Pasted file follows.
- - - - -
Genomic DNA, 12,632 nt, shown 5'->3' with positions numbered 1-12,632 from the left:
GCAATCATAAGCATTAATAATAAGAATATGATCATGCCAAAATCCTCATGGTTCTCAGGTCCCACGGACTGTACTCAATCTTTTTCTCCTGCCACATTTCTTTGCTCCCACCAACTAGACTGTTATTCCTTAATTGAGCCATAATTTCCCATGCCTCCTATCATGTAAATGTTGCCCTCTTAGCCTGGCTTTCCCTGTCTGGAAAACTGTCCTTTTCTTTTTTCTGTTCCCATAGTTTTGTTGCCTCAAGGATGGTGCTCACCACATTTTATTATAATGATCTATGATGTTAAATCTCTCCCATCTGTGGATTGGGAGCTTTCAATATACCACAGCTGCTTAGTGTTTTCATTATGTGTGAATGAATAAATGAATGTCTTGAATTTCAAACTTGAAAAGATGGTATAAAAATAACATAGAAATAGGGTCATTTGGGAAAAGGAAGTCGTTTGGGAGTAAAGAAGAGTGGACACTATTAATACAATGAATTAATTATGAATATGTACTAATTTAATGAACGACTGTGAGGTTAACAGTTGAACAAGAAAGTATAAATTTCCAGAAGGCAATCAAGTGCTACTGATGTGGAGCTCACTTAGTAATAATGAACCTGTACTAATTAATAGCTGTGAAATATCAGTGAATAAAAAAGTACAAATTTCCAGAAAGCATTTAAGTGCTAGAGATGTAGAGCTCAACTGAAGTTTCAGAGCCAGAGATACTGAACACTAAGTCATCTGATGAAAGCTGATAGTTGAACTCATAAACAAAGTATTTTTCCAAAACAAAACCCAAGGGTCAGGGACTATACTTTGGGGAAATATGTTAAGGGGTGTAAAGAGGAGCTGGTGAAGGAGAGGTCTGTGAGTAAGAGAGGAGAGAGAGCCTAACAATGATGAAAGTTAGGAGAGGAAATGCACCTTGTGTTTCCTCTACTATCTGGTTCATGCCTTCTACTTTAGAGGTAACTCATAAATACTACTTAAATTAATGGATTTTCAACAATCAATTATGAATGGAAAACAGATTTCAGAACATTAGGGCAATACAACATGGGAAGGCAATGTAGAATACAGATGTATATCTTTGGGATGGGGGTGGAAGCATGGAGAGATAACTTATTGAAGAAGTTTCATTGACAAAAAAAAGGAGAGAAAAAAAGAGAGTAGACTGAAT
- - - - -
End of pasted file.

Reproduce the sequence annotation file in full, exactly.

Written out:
Genomic DNA, 12,632 nt, shown 5'->3' with positions numbered 1-12,632 from the left:
GCAATCATAAGCATTAATAATAAGAATATGATCATGCCAAAATCCTCATGGTTCTCAGGTCCCACGGACTGTACTCAATCTTTTTCTCCTGCCACATTTCTTTGCTCCCACCAACTAGACTGTTATTCCTTAATTGAGCCATAATTTCCCATGCCTCCTATCATGTAAATGTTGCCCTCTTAGCCTGGCTTTCCCTGTCTGGAAAACTGTCCTTTTCTTTTTTCTGTTCCCATAGTTTTGTTGCCTCAAGGATGGTGCTCACCACATTTTATTATAATGATCTATGATGTTAAATCTCTCCCATCTGTGGATTGGGAGCTTTCAATATACCACAGCTGCTTAGTGTTTTCATTATGTGTGAATGAATAAATGAATGTCTTGAATTTCAAACTTGAAAAGATGGTATAAAAATAACATAGAAATAGGGTCATTTGGGAAAAGGAAGTCGTTTGGGAGTAAAGAAGAGTGGACACTATTAATACAATGAATTAATTATGAATATGTACTAATTTAATGAACGACTGTGAGGTTAACAGTTGAACAAGAAAGTATAAATTTCCAGAAGGCAATCAAGTGCTACTGATGTGGAGCTCACTTAGTAATAATGAACCTGTACTAATTAATAGCTGTGAAATATCAGTGAATAAAAAAGTACAAATTTCCAGAAAGCATTTAAGTGCTAGAGATGTAGAGCTCAACTGAAGTTTCAGAGCCAGAGATACTGAACACTAAGTCATCTGATGAAAGCTGATAGTTGAACTCATAAACAAAGTATTTTTCCAAAACAAAACCCAAGGGTCAGGGACTATACTTTGGGGAAATATGTTAAGGGGTGTAAAGAGGAGCTGGTGAAGGAGAGGTCTGTGAGTAAGAGAGGAGAGAGAGCCTAACAATGATGAAAGTTAGGAGAGGAAATGCACCTTGTGTTTCCTCTACTATCTGGTTCATGCCTTCTACTTTAGAGGTAACTCATAAATACTACTTAAATTAATGGATTTTCAACAATCAATTATGAATGGAAAACAGATTTCAGAACATTAGGGCAATACAACATGGGAAGGCAATGTAGAATACAGATGTATATCTTTGGGATGGGGGTGGAAGCATGGAGAGATAACTTATTGAAGAAGTTTCATTGACAAAAAAAAGGAGAGAAAAAAAGAGAGTAGACTGAAT